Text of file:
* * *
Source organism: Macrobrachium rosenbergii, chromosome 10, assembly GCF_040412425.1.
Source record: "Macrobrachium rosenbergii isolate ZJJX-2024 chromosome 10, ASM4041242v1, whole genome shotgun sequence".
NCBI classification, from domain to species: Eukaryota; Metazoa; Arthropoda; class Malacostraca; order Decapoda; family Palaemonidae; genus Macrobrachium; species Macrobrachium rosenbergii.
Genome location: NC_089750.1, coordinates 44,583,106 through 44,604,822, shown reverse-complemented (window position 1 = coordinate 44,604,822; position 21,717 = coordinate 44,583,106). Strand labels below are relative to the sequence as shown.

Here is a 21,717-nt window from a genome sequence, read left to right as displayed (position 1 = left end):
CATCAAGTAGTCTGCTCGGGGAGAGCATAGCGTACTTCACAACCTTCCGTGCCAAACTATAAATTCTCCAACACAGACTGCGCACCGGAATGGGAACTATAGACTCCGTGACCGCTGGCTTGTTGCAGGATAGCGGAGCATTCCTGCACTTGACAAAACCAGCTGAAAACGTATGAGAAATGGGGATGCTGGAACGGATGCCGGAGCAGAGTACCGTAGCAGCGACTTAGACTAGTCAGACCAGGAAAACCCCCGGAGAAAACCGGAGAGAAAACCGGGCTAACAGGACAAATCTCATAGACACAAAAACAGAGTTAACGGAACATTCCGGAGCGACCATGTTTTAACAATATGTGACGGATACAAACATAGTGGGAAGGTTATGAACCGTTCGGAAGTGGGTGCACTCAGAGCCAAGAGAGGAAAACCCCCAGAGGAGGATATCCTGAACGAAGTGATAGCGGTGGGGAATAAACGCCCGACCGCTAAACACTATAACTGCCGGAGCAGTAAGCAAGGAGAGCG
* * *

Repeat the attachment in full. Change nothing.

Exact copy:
Source organism: Macrobrachium rosenbergii, chromosome 10, assembly GCF_040412425.1.
Source record: "Macrobrachium rosenbergii isolate ZJJX-2024 chromosome 10, ASM4041242v1, whole genome shotgun sequence".
NCBI classification, from domain to species: Eukaryota; Metazoa; Arthropoda; class Malacostraca; order Decapoda; family Palaemonidae; genus Macrobrachium; species Macrobrachium rosenbergii.
Genome location: NC_089750.1, coordinates 44,583,106 through 44,604,822, shown reverse-complemented (window position 1 = coordinate 44,604,822; position 21,717 = coordinate 44,583,106). Strand labels below are relative to the sequence as shown.

Here is a 21,717-nt window from a genome sequence, read left to right as displayed (position 1 = left end):
CATCAAGTAGTCTGCTCGGGGAGAGCATAGCGTACTTCACAACCTTCCGTGCCAAACTATAAATTCTCCAACACAGACTGCGCACCGGAATGGGAACTATAGACTCCGTGACCGCTGGCTTGTTGCAGGATAGCGGAGCATTCCTGCACTTGACAAAACCAGCTGAAAACGTATGAGAAATGGGGATGCTGGAACGGATGCCGGAGCAGAGTACCGTAGCAGCGACTTAGACTAGTCAGACCAGGAAAACCCCCGGAGAAAACCGGAGAGAAAACCGGGCTAACAGGACAAATCTCATAGACACAAAAACAGAGTTAACGGAACATTCCGGAGCGACCATGTTTTAACAATATGTGACGGATACAAACATAGTGGGAAGGTTATGAACCGTTCGGAAGTGGGTGCACTCAGAGCCAAGAGAGGAAAACCCCCAGAGGAGGATATCCTGAACGAAGTGATAGCGGTGGGGAATAAACGCCCGACCGCTAAACACTATAACTGCCGGAGCAGTAAGCAAGGAGAGCG